Pharmacokinetics and tolerance of transdermal fentanyl administration in foals

Eva Eberspächer, Scott D Stanley, Marlis Rezende, Eugene Steffey

Research output: Contribution to journalArticle

20 Scopus citations

Abstract

Objective To characterize the pharmacokinetics of fentanyl and the tolerance of foals to the drug following a single application of a commercially available transdermal system (TS). Study design Prospective experimental study. Animals Six (two male, four female) foals aged 4-8 days, weighing 56-74 kg. Methods After placement of a jugular sampling catheter, one fentanyl TS (FTS) containing 10.2 mg fentanyl, released at 100 μg hour-1, was applied for 72 hours. Blood samples were withdrawn over the course of 90 hours for fentanyl plasma analysis. Before and after the study, weight, complete blood count and blood chemistry values were obtained. During the study, tolerance and safety were monitored by physical examination and assessment of behavior. Results Fentanyl was detected as early as 20 minutes after FTS placement. Peak plasma concentrations were variable (0.1-28.7 ng mL-1), were reached after 14.3 ± 7.6 hours (mean ± SD), and returned to baseline concentrations 12 hours after FTS removal. All foals satisfactorily tolerated the FTS application and no significant adverse effects were observed. Rectal temperature increased above 38.5 °C (max. 39.0 °C) in all foals, although this did not correlate with fentanyl plasma concentrations. Results of hematological and biochemical analyses were within reference ranges. Conclusion and clinical relevance Our data show that 100 μg hour-1 fentanyl administered by an FTS results in time-related but variable plasma concentrations in foals. The FTS was easy to apply and was well tolerated.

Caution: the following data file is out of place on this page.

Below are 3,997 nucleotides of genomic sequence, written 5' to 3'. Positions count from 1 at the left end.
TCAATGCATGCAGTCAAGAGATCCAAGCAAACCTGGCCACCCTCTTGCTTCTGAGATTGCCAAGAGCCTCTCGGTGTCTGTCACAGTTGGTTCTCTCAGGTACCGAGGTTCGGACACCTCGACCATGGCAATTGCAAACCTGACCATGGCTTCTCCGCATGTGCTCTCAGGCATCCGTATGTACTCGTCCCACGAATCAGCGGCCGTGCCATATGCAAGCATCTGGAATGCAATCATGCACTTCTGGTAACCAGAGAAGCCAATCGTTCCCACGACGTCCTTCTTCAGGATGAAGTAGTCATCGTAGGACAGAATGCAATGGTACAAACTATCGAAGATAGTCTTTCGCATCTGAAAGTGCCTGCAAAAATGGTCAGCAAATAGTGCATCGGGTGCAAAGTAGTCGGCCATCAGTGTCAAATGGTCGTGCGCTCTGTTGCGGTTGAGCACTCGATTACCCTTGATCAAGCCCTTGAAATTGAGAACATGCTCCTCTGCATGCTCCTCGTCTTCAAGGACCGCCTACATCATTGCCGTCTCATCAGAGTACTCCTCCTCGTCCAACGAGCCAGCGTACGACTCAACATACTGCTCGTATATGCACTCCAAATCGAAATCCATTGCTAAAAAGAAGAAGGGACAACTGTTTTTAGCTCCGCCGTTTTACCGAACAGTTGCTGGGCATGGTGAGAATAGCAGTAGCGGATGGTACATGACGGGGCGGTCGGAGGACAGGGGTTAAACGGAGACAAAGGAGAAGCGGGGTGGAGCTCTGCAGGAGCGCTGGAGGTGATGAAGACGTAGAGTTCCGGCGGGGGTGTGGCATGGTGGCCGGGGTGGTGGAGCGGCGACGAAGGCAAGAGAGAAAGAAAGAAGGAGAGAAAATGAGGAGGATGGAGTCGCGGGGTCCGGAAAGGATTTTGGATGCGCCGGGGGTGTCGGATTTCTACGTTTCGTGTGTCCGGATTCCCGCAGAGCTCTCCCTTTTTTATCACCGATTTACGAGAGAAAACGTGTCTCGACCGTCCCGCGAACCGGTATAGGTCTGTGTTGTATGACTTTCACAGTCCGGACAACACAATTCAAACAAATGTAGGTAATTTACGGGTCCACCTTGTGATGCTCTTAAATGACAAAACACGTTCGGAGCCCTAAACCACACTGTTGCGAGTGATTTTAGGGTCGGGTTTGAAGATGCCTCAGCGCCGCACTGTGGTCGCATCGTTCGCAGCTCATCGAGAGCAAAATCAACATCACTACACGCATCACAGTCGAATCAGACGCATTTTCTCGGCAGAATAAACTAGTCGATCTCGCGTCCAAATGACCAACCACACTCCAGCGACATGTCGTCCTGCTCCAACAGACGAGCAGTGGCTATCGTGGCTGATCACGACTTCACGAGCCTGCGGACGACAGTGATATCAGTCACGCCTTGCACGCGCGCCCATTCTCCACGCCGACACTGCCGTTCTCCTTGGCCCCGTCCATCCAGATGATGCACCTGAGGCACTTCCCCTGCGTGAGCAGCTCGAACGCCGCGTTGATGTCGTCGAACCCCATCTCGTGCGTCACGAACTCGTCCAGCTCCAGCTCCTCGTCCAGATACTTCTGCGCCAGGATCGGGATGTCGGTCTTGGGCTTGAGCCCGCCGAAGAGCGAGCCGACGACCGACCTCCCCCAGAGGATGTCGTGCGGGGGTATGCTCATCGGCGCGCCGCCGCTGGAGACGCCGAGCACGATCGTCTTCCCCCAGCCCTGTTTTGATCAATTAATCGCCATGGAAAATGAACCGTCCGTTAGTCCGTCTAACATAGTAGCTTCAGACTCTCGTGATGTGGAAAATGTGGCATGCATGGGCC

Original languageEnglish (US)
Pages (from-to)249-255
Number of pages7
JournalVeterinary Anaesthesia and Analgesia
Volume35
Issue number3
DOIs
StatePublished - May 2008

Keywords

  • Fentanyl
  • Foal
  • Pharmacokinetics
  • Transdermal application

ASJC Scopus subject areas

  • veterinary(all)

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